Restless Legs Awareness Day is annually observed on September 23. Restless legs syndrome is a disorder that provokes a strong urge to move one’s legs. The disease is otherwise termed as Willis-Ekbom Disease. Restless Legs Awareness Day is observed to bring in some awareness about this syndrome.
RLS is one of the most intriguing chronic sensory-motor disorder which is frequently unrecognized, misdiagnosed and poorly managed. Awareness about RLS is poor among medical professionals.” – Dr. Mehdi Zobeiri,
History of Restless Legs Awareness Day
The origin and history of Restless Legs Awareness Day date back to the year 1945. However, the Restless Legs Syndrome (RLS) has a long history. The date is precisely chosen to honor the Swedish neurologist Professor Karl-Axel Ekborn’s birthday who made the detailed study of RLS. It is characterized by a strong urge to move the legs which will usually be accompanied or caused by uncomfortable, unpleasant sensations in the legs even when at rest. It can even occur in the arms sometimes. Restless Legs Syndrome occurs when at rest and makes it hard for the patient to sleep. Thus the syndrome results in daytime sleepiness, low energy, irritation, and a depressed mood. The treatment of this syndrome includes changes in lifestyle and medication. The observance of the day is to promote awareness among the people about the symptoms and how to treat it.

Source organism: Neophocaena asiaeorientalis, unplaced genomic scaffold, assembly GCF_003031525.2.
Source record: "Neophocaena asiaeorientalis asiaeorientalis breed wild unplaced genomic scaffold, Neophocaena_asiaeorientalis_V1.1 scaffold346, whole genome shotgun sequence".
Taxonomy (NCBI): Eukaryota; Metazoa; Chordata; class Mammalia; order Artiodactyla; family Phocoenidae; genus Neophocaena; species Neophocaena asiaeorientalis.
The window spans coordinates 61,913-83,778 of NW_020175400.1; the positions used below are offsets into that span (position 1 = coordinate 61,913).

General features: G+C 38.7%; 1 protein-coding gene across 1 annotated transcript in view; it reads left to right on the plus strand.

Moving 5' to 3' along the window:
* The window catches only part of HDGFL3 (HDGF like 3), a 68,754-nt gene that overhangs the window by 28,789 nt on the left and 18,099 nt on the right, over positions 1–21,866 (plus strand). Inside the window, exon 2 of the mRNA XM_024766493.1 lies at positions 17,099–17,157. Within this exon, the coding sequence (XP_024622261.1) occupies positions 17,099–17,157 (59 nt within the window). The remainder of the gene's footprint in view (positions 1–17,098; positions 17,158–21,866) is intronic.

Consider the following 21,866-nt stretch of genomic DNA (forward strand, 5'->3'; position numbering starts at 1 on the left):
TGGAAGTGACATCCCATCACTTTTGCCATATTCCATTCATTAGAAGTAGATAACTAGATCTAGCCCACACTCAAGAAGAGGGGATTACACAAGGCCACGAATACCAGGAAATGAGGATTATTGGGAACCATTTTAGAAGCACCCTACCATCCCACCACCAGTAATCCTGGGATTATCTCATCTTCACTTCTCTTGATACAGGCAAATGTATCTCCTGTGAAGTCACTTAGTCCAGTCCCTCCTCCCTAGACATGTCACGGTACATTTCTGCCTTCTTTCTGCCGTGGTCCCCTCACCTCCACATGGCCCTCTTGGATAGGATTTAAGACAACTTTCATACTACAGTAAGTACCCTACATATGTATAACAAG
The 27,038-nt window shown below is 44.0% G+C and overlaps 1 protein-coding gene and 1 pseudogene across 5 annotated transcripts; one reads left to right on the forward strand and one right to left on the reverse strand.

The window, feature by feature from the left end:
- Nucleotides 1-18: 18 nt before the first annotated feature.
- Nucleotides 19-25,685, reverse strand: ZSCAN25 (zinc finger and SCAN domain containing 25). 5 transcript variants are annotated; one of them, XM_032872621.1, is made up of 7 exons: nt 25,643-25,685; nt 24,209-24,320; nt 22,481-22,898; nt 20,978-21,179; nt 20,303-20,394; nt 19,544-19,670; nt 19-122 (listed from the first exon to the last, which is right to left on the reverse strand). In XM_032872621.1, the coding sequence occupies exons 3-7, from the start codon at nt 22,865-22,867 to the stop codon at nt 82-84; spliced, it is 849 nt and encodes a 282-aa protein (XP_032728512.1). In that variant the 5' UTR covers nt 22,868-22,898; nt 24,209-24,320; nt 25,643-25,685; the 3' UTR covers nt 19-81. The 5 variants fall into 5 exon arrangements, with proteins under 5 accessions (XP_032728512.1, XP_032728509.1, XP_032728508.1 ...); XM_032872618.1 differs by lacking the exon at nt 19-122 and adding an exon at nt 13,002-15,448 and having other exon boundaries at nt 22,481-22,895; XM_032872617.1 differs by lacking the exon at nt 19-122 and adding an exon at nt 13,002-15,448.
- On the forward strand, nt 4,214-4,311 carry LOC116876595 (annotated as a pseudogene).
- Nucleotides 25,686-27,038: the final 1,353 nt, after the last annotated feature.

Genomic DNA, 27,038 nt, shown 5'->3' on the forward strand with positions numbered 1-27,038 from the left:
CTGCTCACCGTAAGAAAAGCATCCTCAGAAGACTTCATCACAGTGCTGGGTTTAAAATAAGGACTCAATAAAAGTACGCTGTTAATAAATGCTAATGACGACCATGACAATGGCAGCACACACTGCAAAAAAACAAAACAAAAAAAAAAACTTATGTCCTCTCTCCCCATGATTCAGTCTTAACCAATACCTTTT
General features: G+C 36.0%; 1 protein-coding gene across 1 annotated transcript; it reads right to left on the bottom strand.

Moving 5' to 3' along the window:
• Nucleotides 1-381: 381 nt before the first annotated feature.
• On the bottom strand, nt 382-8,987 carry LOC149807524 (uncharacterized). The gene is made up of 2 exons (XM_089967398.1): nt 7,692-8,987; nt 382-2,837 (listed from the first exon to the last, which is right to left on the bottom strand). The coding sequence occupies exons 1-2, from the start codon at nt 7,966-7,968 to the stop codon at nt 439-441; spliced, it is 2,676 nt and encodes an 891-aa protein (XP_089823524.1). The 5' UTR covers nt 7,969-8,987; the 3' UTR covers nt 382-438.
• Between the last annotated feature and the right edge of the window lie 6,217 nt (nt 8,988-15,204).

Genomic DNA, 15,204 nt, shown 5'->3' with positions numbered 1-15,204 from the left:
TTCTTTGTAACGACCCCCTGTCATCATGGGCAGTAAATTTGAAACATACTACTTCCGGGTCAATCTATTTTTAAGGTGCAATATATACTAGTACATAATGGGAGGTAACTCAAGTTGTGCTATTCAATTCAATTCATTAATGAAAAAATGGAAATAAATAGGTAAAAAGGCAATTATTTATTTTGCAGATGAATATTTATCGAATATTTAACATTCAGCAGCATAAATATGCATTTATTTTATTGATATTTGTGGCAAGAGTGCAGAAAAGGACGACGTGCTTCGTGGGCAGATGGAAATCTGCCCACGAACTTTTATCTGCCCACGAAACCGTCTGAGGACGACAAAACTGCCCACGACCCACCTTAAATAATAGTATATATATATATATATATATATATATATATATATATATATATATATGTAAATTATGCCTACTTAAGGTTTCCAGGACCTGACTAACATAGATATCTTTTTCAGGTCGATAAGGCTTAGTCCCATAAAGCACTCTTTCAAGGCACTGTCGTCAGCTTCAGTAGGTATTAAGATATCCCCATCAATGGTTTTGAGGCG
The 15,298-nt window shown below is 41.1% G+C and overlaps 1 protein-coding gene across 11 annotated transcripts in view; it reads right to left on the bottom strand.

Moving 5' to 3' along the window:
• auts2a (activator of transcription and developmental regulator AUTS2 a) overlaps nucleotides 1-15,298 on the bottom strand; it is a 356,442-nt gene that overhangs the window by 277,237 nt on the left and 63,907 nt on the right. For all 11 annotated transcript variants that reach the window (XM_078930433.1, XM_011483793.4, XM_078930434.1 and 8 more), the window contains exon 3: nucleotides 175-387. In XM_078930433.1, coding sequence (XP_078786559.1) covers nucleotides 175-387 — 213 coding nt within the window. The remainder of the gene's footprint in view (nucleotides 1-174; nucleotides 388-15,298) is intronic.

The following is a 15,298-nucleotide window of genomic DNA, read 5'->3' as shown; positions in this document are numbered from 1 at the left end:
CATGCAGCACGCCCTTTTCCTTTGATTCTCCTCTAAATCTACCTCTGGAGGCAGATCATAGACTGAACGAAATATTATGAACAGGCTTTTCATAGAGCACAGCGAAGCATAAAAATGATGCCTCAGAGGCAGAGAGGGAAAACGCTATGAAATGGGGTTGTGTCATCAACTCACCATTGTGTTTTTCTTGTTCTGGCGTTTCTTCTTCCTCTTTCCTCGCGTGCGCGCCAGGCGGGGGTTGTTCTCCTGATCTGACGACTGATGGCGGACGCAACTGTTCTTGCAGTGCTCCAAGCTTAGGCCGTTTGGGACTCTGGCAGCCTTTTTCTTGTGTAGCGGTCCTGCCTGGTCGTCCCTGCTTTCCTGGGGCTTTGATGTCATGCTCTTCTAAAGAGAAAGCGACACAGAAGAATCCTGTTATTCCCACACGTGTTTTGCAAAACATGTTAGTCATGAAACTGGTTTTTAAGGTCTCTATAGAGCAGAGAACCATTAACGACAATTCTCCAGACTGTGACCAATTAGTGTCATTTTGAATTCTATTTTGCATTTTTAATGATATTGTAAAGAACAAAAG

The first medical description of this RLS was given by Sir Thomas Willis in the year 1672. Early nineteenth-century has termed it as fidgets in the legs. Almost after three centuries after Willis, Karl-Axel Ekbom in 1945 had provided a detailed and comprehensive report about this syndrome. Ekbom was the one who had coined the term “restless legs” which implies the clinical study of the hitherto overlooked disease. Throughout his career, he continued to describe the essential diagnostic symptoms, differential diagnosis from other conditions, prevalence, relation to anemia, and other common occurrences during pregnancy. RLS is termed as Willis-Ekbom disease as it jointly acknowledges the first known description given by Sir Thomas Willis in 1672 and the first detailed clinical description given by Dr. Karl Axel Ekbom in 1945.
Other Celebrations on September 23
September 23 is also celebrated as
How to Celebrate the Day
The best way to celebrate the day is by educating the people about the symptoms and how to treat the Restless Legs Syndrome or Willis-Ekbom disease. Use the hashtag #RestlessLegsAwarenessDay to post and share your Restless Legs Awareness Day celebrations on social media.
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